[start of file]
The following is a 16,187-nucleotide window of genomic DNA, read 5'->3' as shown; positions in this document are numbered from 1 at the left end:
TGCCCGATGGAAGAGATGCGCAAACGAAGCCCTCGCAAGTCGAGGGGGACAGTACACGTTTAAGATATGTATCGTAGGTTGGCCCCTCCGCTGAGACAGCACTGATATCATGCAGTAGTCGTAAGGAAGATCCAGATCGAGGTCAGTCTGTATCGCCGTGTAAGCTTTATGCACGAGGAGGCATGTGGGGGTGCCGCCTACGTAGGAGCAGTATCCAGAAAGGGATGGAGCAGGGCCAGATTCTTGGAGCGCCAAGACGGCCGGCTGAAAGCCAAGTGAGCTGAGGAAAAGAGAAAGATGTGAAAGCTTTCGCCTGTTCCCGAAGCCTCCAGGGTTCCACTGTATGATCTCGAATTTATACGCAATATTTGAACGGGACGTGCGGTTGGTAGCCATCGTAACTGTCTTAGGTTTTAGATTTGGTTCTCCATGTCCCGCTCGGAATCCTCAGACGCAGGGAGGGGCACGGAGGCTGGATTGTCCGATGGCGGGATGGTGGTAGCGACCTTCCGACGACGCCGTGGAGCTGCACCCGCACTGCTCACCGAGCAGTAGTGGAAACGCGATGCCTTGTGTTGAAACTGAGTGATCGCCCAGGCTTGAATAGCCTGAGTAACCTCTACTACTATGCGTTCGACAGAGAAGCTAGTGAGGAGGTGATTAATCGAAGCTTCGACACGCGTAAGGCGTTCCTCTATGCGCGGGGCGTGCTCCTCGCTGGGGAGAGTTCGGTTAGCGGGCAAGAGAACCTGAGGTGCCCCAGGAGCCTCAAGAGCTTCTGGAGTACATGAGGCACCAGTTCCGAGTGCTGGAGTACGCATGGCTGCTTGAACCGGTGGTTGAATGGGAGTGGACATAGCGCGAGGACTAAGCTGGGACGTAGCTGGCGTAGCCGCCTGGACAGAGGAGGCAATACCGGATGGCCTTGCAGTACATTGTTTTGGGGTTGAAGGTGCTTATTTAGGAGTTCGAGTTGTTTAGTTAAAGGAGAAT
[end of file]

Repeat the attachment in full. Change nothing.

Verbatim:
The following is a 16,187-nucleotide window of genomic DNA, read 5'->3' as shown; positions in this document are numbered from 1 at the left end:
TGCCCGATGGAAGAGATGCGCAAACGAAGCCCTCGCAAGTCGAGGGGGACAGTACACGTTTAAGATATGTATCGTAGGTTGGCCCCTCCGCTGAGACAGCACTGATATCATGCAGTAGTCGTAAGGAAGATCCAGATCGAGGTCAGTCTGTATCGCCGTGTAAGCTTTATGCACGAGGAGGCATGTGGGGGTGCCGCCTACGTAGGAGCAGTATCCAGAAAGGGATGGAGCAGGGCCAGATTCTTGGAGCGCCAAGACGGCCGGCTGAAAGCCAAGTGAGCTGAGGAAAAGAGAAAGATGTGAAAGCTTTCGCCTGTTCCCGAAGCCTCCAGGGTTCCACTGTATGATCTCGAATTTATACGCAATATTTGAACGGGACGTGCGGTTGGTAGCCATCGTAACTGTCTTAGGTTTTAGATTTGGTTCTCCATGTCCCGCTCGGAATCCTCAGACGCAGGGAGGGGCACGGAGGCTGGATTGTCCGATGGCGGGATGGTGGTAGCGACCTTCCGACGACGCCGTGGAGCTGCACCCGCACTGCTCACCGAGCAGTAGTGGAAACGCGATGCCTTGTGTTGAAACTGAGTGATCGCCCAGGCTTGAATAGCCTGAGTAACCTCTACTACTATGCGTTCGACAGAGAAGCTAGTGAGGAGGTGATTAATCGAAGCTTCGACACGCGTAAGGCGTTCCTCTATGCGCGGGGCGTGCTCCTCGCTGGGGAGAGTTCGGTTAGCGGGCAAGAGAACCTGAGGTGCCCCAGGAGCCTCAAGAGCTTCTGGAGTACATGAGGCACCAGTTCCGAGTGCTGGAGTACGCATGGCTGCTTGAACCGGTGGTTGAATGGGAGTGGACATAGCGCGAGGACTAAGCTGGGACGTAGCTGGCGTAGCCGCCTGGACAGAGGAGGCAATACCGGATGGCCTTGCAGTACATTGTTTTGGGGTTGAAGGTGCTTATTTAGGAGTTCGAGTTGTTTAGTTAAAGGAGAAT